Variety: the spice of life, or something to disguise the blandness?
I was surprised when I read in Iota 88 that "I found the variety of shapes that the poems make on the page refreshing; a factor in keeping my interest and attention" (Angela France). I guess I shouldn't have been, but I prefer layout to be more than eye-candy. I'd like visual variety to be "organic", a consequence of the different styles and approaches of the poet. The following distribution of stanza-lengths is a typical for the free-form poetry books I read.
Format Frequency 2 line stanzas 5 3 line stanzas 14 4 line stanzas 17 5 line stanzas 7 6 line stanzas 4 7 line stanzas 1 Misc stanzas 3
Variation from a norm is common in poetry. Variation of rhythm in metred work isn't gratuitous though - it leads to expressive effects. The effect depends on the norm, the context, though to say that all depends on context - on what's being written against - is over-simplifying; many layers of norms/conventions exist. A line with initial Caps may break the norms of the poem it's in, or the book it's in, or habits of the poet, or the genre, or the prevailing national trend, etc. What may look like a meaning-laden variation in one context may be the transparent default in another, and a poem can be read in several contexts. And anyway, readers normalize as they go along if they see little value in the Caps (or the line-breaks) so poets might have trouble making readers treat these features as significant.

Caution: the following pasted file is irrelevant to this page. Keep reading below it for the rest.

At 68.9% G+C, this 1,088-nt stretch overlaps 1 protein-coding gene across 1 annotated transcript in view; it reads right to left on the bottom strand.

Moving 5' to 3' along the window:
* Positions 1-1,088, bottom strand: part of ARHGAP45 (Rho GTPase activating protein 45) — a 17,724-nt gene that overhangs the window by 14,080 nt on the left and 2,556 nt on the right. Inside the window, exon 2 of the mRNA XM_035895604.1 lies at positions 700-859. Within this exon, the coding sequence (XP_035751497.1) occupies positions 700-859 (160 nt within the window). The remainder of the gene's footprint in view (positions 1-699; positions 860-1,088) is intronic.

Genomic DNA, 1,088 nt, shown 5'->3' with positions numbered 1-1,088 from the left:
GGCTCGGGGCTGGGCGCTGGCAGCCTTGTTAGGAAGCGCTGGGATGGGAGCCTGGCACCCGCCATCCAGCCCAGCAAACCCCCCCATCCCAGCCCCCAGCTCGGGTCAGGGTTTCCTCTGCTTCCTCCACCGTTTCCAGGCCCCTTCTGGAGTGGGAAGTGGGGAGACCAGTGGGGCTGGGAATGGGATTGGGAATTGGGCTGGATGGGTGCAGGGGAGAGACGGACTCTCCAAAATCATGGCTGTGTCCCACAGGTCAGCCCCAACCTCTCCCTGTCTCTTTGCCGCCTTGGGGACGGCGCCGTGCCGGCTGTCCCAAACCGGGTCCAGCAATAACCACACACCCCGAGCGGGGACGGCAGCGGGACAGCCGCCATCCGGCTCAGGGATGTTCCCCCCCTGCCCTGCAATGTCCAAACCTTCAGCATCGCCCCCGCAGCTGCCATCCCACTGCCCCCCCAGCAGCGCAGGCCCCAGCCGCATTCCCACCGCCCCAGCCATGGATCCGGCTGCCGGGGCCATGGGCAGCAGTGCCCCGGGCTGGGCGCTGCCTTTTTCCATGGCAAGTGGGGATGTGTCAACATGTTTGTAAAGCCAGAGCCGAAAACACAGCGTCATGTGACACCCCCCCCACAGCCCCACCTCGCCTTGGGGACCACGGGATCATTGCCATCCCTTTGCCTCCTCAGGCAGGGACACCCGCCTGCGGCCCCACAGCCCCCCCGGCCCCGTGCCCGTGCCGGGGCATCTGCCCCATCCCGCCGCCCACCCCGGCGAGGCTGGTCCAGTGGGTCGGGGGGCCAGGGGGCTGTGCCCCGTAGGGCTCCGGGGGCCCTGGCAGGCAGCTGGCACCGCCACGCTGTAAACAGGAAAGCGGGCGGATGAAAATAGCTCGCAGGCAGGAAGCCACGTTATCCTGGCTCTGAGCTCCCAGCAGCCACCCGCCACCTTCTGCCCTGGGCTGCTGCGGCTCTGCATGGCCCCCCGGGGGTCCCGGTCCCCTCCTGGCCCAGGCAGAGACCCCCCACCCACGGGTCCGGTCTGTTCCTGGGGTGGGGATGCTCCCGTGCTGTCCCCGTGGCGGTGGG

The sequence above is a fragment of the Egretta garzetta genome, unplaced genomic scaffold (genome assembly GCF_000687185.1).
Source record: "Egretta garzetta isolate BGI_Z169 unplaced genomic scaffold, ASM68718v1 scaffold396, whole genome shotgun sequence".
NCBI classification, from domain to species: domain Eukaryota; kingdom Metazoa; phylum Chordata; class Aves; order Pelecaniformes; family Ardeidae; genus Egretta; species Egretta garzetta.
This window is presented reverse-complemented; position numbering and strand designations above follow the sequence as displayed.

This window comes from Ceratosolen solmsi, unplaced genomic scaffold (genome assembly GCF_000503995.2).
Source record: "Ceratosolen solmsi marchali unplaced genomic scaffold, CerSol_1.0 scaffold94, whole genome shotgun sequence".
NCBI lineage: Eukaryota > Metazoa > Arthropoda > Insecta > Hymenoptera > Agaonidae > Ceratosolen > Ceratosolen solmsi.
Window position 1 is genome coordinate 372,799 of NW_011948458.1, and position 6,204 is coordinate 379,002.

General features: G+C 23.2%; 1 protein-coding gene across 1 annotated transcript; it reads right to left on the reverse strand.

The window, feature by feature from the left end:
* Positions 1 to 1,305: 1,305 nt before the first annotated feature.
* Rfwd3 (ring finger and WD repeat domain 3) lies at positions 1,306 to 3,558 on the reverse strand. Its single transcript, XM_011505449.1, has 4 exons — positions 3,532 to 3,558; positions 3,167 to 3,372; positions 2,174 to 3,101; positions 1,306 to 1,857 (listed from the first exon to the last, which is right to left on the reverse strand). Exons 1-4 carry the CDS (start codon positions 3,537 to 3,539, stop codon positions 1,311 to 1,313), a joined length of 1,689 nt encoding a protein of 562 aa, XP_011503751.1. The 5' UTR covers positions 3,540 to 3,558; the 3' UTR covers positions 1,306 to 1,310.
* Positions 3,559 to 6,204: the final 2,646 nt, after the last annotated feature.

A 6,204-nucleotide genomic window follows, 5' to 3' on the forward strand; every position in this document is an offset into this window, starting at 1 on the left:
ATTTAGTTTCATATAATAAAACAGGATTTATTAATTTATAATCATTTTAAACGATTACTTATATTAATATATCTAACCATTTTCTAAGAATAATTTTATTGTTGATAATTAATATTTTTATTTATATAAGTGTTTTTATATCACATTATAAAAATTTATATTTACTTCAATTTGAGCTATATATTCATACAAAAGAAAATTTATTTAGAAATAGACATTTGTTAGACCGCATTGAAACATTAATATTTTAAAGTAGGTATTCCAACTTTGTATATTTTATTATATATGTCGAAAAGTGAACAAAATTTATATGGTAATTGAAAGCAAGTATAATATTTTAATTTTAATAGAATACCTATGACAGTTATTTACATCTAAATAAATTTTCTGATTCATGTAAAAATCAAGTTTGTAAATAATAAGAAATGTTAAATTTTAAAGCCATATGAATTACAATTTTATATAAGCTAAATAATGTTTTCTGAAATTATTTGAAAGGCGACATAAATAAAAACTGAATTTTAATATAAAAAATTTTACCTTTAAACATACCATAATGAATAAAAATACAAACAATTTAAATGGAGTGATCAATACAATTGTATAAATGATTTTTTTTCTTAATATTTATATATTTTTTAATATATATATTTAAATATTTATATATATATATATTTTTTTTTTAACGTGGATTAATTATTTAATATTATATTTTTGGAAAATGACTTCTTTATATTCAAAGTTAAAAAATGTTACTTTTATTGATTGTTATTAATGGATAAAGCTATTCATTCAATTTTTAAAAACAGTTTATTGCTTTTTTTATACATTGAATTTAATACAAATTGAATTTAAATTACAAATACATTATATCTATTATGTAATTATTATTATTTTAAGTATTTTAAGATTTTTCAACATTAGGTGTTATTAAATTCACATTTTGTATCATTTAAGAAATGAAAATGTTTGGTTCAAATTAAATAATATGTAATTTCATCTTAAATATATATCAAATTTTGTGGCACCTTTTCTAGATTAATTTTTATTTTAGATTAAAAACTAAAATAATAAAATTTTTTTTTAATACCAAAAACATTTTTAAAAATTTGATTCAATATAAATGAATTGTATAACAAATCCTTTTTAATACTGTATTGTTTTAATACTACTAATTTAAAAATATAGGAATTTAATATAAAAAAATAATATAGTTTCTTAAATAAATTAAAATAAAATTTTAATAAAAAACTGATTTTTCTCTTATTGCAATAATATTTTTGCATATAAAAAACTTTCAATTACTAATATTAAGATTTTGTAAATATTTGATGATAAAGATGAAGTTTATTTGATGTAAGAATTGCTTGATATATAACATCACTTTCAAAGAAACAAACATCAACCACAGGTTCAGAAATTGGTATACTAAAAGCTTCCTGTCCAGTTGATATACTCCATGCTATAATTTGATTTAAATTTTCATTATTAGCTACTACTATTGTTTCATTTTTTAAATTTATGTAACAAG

In the past few months I've read more poetry books and fewer mags than usual, and hence have contextualised at the book level more often. A poem with initial caps will stand out in a book where the other poems don't use them (in a way that it wouldn't in a magazine, where there's too much background noise). But my most abiding reaction to variations from norms in the books I've read lately is that they're not significant (or if they are, they're far less significant than word-selection, etc). They make the pages look different from each other to stop readers becoming visually bored. Before I'm far into the book I start to edit out the line-breaks and stanza-breaks in order to focus on the less visual variety. Maybe I over-estimate the importance of a poet's ability to write in various ways, but masking a lack of underlying variety visually doesn't work for me. Why not use different fonts or different colours?